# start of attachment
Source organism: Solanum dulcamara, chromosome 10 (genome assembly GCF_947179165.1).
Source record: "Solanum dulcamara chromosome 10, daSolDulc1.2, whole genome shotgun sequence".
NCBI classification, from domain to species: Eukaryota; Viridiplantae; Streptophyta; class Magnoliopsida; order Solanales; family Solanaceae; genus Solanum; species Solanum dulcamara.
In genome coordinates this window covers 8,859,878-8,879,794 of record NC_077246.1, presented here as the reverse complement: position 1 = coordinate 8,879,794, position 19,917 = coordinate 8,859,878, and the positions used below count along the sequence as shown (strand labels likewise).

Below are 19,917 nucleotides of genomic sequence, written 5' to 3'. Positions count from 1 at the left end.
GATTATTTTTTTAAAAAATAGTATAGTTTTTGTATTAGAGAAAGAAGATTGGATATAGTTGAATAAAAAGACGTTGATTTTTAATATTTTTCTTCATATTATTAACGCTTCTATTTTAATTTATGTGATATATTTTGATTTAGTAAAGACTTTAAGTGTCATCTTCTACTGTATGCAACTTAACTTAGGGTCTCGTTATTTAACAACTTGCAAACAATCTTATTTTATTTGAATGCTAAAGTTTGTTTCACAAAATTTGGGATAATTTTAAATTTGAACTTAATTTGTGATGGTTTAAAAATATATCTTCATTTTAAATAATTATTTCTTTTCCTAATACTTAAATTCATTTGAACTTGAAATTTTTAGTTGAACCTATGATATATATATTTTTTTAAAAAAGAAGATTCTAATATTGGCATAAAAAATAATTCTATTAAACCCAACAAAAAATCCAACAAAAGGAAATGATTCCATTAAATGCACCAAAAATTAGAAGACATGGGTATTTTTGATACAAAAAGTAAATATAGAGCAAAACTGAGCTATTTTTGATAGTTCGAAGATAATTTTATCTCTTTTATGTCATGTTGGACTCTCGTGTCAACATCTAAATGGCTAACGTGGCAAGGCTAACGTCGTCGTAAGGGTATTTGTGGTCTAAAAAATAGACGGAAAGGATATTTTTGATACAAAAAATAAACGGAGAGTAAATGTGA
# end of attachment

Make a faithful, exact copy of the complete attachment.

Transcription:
Source organism: Solanum dulcamara, chromosome 10 (genome assembly GCF_947179165.1).
Source record: "Solanum dulcamara chromosome 10, daSolDulc1.2, whole genome shotgun sequence".
NCBI classification, from domain to species: Eukaryota; Viridiplantae; Streptophyta; class Magnoliopsida; order Solanales; family Solanaceae; genus Solanum; species Solanum dulcamara.
In genome coordinates this window covers 8,859,878-8,879,794 of record NC_077246.1, presented here as the reverse complement: position 1 = coordinate 8,879,794, position 19,917 = coordinate 8,859,878, and the positions used below count along the sequence as shown (strand labels likewise).

Below are 19,917 nucleotides of genomic sequence, written 5' to 3'. Positions count from 1 at the left end.
GATTATTTTTTTAAAAAATAGTATAGTTTTTGTATTAGAGAAAGAAGATTGGATATAGTTGAATAAAAAGACGTTGATTTTTAATATTTTTCTTCATATTATTAACGCTTCTATTTTAATTTATGTGATATATTTTGATTTAGTAAAGACTTTAAGTGTCATCTTCTACTGTATGCAACTTAACTTAGGGTCTCGTTATTTAACAACTTGCAAACAATCTTATTTTATTTGAATGCTAAAGTTTGTTTCACAAAATTTGGGATAATTTTAAATTTGAACTTAATTTGTGATGGTTTAAAAATATATCTTCATTTTAAATAATTATTTCTTTTCCTAATACTTAAATTCATTTGAACTTGAAATTTTTAGTTGAACCTATGATATATATATTTTTTTAAAAAAGAAGATTCTAATATTGGCATAAAAAATAATTCTATTAAACCCAACAAAAAATCCAACAAAAGGAAATGATTCCATTAAATGCACCAAAAATTAGAAGACATGGGTATTTTTGATACAAAAAGTAAATATAGAGCAAAACTGAGCTATTTTTGATAGTTCGAAGATAATTTTATCTCTTTTATGTCATGTTGGACTCTCGTGTCAACATCTAAATGGCTAACGTGGCAAGGCTAACGTCGTCGTAAGGGTATTTGTGGTCTAAAAAATAGACGGAAAGGATATTTTTGATACAAAAAATAAACGGAGAGTAAATGTGA